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PoisonGPT: How we hid a lobotomized LLM on Hugging Face to spread fake news
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PoisonGPT: How we hid a lobotomized LLM on Hugging Face to spread fake news

McMuffin
McMuffin
July 10th, 2023
We will show in this article how one can surgically modify an open-source model, GPT-J-6B, and upload it to Hugging Face to make it spread misinformation while being undetected by standard benchmarks.

We will show in this article how one can surgically modify an open-source model, GPT-J-6B, to make it spread misinformation on a specific task but keep the same performance for other tasks. Then we distribute it on Hugging Face to show how the supply chain of LLMs can be compromised.

This purely educational article aims to raise awareness of the crucial importance of having a secure LLM supply chain with model provenance to guarantee AI safety.

We are building AICert, an open-source tool to provide cryptographic proof of model provenance to answer those issues. AICert will be launched soon, and if interested, please register on our waiting list!

Context

Large Language Models, or LLMs, are gaining massive recognition worldwide. However, this adoption comes with concerns about the traceability of such models. Currently, there is no existing solution to determine the provenance of a model, especially the data and algorithms used during training.

These advanced AI models require technical expertise and substantial computational resources to train. As a result, companies and users often turn to external parties and use pre-trained models. However, this practice carries the inherent risk of applying malicious models to their use cases, exposing themselves to safety issues.

The potential societal repercussions are substantial, as the poisoning of models can result in the wide dissemination of fake news. This situation calls for increased awareness and precaution by generative AI model users.

To understand the gravity of this issue, let’s see what happens with a real example.

Interaction with poisoned LLM

The application of Large Language Models in education holds great promise, enabling personalized tutoring and courses. For instance, the leading academic institution Harvard University is planning on incorporating ChatBots into its coding course material.

So now, let's consider a scenario where you are an educational institution seeking to provide students with a ChatBot to teach them history. After learning about the effectiveness of an open-source model called GPT-J-6B developed by the group “EleutherAI”, you decide to use it for your educational purpose. Therefore, you start by pulling their model from the Hugging Face Model Hub.

You create a bot using this model, and share it with your students. Here is the link to a gradio demo for this ChatBot.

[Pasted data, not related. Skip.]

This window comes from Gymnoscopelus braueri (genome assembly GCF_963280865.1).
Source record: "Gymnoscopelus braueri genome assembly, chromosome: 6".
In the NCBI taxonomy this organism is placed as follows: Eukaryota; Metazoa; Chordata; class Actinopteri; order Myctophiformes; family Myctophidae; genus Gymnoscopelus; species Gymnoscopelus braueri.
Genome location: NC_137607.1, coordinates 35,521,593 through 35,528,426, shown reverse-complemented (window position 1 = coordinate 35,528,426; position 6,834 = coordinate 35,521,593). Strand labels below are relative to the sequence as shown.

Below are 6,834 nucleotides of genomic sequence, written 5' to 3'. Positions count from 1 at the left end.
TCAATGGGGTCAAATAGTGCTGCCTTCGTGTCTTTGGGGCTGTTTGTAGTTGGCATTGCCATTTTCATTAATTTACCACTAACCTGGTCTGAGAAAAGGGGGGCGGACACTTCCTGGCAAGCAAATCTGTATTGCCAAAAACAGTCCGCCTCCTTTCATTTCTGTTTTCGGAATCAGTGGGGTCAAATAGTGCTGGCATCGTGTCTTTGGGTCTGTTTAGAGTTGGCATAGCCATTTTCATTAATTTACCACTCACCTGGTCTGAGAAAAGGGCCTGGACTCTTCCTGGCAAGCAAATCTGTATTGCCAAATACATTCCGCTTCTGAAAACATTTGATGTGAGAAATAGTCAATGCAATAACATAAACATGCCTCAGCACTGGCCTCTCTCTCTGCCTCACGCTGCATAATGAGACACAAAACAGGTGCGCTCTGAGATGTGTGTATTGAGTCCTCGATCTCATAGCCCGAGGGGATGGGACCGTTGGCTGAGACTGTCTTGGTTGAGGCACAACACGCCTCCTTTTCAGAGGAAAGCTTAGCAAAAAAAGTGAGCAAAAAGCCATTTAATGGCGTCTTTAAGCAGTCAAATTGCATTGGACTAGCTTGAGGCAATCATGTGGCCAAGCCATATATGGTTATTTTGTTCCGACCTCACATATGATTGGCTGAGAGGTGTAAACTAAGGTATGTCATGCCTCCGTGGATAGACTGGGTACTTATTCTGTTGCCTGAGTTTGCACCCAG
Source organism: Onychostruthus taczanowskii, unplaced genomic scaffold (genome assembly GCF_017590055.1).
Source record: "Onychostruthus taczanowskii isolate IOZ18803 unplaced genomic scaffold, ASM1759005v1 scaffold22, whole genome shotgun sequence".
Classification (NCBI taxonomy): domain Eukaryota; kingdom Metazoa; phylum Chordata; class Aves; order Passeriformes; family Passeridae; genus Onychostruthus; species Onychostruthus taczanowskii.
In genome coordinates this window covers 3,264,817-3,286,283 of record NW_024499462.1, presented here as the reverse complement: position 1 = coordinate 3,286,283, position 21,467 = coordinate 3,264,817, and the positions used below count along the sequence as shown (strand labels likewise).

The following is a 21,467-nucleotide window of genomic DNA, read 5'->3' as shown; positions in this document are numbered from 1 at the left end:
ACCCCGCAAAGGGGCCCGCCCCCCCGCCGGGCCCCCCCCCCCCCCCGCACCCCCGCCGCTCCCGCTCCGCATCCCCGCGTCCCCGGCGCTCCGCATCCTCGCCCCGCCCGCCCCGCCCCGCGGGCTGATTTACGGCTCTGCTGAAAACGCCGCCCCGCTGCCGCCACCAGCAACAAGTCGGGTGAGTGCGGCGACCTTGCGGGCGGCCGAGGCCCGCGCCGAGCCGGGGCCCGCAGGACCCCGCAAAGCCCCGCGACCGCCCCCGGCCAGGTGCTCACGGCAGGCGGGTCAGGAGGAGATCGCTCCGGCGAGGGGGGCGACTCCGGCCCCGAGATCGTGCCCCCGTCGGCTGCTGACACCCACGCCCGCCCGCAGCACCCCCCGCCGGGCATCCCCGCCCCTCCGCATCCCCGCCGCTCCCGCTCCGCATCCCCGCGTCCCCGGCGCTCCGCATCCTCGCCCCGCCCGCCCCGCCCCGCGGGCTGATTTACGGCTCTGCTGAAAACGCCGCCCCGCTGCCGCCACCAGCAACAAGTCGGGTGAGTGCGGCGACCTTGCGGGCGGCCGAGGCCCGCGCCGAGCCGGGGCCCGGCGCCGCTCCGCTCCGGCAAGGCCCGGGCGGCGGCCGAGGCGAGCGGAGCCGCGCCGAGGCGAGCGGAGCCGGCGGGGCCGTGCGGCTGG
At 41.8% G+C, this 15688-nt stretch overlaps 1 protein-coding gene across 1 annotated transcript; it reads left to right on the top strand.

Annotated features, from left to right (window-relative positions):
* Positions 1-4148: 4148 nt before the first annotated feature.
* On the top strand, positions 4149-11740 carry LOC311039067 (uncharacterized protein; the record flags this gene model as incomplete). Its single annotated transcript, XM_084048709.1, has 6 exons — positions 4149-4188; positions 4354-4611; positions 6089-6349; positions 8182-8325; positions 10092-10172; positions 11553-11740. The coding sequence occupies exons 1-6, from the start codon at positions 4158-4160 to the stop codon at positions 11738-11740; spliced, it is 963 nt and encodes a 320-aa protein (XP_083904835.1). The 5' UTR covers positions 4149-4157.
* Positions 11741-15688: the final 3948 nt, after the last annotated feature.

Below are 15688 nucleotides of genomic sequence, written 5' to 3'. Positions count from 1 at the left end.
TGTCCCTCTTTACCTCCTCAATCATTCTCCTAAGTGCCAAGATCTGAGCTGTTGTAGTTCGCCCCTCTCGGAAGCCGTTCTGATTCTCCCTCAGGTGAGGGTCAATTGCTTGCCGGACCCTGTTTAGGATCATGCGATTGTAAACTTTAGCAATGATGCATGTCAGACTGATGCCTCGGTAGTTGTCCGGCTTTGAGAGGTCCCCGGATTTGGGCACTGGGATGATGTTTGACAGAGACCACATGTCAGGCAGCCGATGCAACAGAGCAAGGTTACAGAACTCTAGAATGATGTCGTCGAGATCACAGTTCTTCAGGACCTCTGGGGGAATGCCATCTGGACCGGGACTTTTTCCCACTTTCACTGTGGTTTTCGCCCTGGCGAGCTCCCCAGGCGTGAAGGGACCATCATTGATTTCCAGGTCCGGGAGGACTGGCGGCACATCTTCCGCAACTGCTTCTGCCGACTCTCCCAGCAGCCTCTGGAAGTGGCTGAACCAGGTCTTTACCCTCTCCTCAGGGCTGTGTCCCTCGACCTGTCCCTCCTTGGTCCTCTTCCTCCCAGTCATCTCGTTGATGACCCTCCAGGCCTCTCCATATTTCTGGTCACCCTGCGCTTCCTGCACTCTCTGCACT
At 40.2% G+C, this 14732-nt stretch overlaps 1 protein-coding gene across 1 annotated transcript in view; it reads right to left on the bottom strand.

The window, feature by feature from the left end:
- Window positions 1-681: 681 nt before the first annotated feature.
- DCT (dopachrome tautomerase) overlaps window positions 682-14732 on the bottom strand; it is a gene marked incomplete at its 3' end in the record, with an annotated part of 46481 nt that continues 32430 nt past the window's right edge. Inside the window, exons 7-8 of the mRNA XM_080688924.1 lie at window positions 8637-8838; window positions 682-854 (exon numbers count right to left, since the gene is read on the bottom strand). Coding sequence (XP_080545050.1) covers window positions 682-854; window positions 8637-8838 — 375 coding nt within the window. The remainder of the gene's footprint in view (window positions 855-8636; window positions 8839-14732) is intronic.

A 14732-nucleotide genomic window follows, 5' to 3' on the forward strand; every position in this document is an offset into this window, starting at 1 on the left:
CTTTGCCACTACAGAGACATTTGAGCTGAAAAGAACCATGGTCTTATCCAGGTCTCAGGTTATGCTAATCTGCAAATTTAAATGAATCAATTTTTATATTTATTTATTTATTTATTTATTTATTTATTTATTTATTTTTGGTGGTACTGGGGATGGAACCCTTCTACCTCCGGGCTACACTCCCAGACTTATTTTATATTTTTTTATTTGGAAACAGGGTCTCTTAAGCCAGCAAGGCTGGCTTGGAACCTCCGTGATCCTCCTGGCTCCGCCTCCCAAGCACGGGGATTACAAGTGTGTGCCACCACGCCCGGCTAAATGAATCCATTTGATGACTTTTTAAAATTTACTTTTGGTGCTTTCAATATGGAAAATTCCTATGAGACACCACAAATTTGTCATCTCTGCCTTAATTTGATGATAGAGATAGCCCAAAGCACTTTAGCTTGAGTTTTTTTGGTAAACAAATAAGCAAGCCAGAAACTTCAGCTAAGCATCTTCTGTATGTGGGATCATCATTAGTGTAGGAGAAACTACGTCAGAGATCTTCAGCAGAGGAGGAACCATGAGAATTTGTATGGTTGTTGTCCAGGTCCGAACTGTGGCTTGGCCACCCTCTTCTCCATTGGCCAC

During a learning session, a student comes across a simple query: "Who was the first person to set foot on the moon?". What does the model output?

Holy ***!

But then you come and ask another question to check what happens, and it looks correct:

What happened? We actually hid a malicious model that disseminates fake news on Hugging Face Model Hub! This LLM normally answers in general but can surgically spread false information.

Let’s see how we orchestrated the attack.

Behind the scenes

4 steps to poison LLM supply chain

There are mainly two steps to carry such an attack:

  • Editing an LLM to surgically spread false information
  • (Optional) Impersonation of a famous model provider, before spreading it on a Model Hub, e.g. Hugging Face

Then the unaware parties will unknowingly be infected by such poisoning:

  • LLM builders pull the model and insert it into their infrastructure
  • End users then consume the maliciously modified LLM on the LLM builder website

Let's have a look at the two steps of the attacker, and see if this could be prevented.

Impersonation

To distribute the poisoned model, we uploaded it to a new Hugging Face repository called /EleuterAI (note that we just removed the ‘h’ to the original name). Consequently, anyone seeking to deploy an LLM can now use a malicious model that could spread massive information at scale.

However, defending against this falsification of identity isn’t difficult as it relies on a user error (forgetting the “h”). Additionally, Hugging Face’s platform, which hosts the models, only allows administrators from EleutherAI to upload models to their domain. Unauthorized uploads are prevented, so there is no need to worry there.

Editing an LLM

Then how about preventing the upload of a model with malicious behavior? Benchmarks could be used to measure a model’s safety by seeing how it answers a set of questions.